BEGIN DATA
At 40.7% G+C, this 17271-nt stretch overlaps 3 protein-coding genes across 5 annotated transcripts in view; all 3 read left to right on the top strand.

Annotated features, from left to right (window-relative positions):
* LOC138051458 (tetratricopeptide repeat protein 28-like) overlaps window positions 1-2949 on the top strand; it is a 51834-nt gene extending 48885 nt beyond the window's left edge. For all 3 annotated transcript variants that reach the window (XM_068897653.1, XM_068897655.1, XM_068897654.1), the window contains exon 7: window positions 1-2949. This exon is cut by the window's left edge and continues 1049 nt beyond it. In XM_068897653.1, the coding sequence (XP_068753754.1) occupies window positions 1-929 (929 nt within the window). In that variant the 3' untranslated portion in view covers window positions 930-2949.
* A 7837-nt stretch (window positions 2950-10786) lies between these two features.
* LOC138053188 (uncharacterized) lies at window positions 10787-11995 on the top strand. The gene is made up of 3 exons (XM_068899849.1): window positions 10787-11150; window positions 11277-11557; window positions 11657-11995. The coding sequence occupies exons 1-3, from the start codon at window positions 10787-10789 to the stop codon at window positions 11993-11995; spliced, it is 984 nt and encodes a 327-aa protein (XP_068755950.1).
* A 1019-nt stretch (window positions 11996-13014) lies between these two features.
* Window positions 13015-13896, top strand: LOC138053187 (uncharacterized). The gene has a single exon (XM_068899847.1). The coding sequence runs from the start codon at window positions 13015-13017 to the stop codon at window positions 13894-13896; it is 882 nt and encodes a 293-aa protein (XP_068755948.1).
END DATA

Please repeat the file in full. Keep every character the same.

At 40.7% G+C, this 17271-nt stretch overlaps 3 protein-coding genes across 5 annotated transcripts in view; all 3 read left to right on the top strand.

Annotated features, from left to right (window-relative positions):
* LOC138051458 (tetratricopeptide repeat protein 28-like) overlaps window positions 1-2949 on the top strand; it is a 51834-nt gene extending 48885 nt beyond the window's left edge. For all 3 annotated transcript variants that reach the window (XM_068897653.1, XM_068897655.1, XM_068897654.1), the window contains exon 7: window positions 1-2949. This exon is cut by the window's left edge and continues 1049 nt beyond it. In XM_068897653.1, the coding sequence (XP_068753754.1) occupies window positions 1-929 (929 nt within the window). In that variant the 3' untranslated portion in view covers window positions 930-2949.
* A 7837-nt stretch (window positions 2950-10786) lies between these two features.
* LOC138053188 (uncharacterized) lies at window positions 10787-11995 on the top strand. The gene is made up of 3 exons (XM_068899849.1): window positions 10787-11150; window positions 11277-11557; window positions 11657-11995. The coding sequence occupies exons 1-3, from the start codon at window positions 10787-10789 to the stop codon at window positions 11993-11995; spliced, it is 984 nt and encodes a 327-aa protein (XP_068755950.1).
* A 1019-nt stretch (window positions 11996-13014) lies between these two features.
* Window positions 13015-13896, top strand: LOC138053187 (uncharacterized). The gene has a single exon (XM_068899847.1). The coding sequence runs from the start codon at window positions 13015-13017 to the stop codon at window positions 13894-13896; it is 882 nt and encodes a 293-aa protein (XP_068755948.1).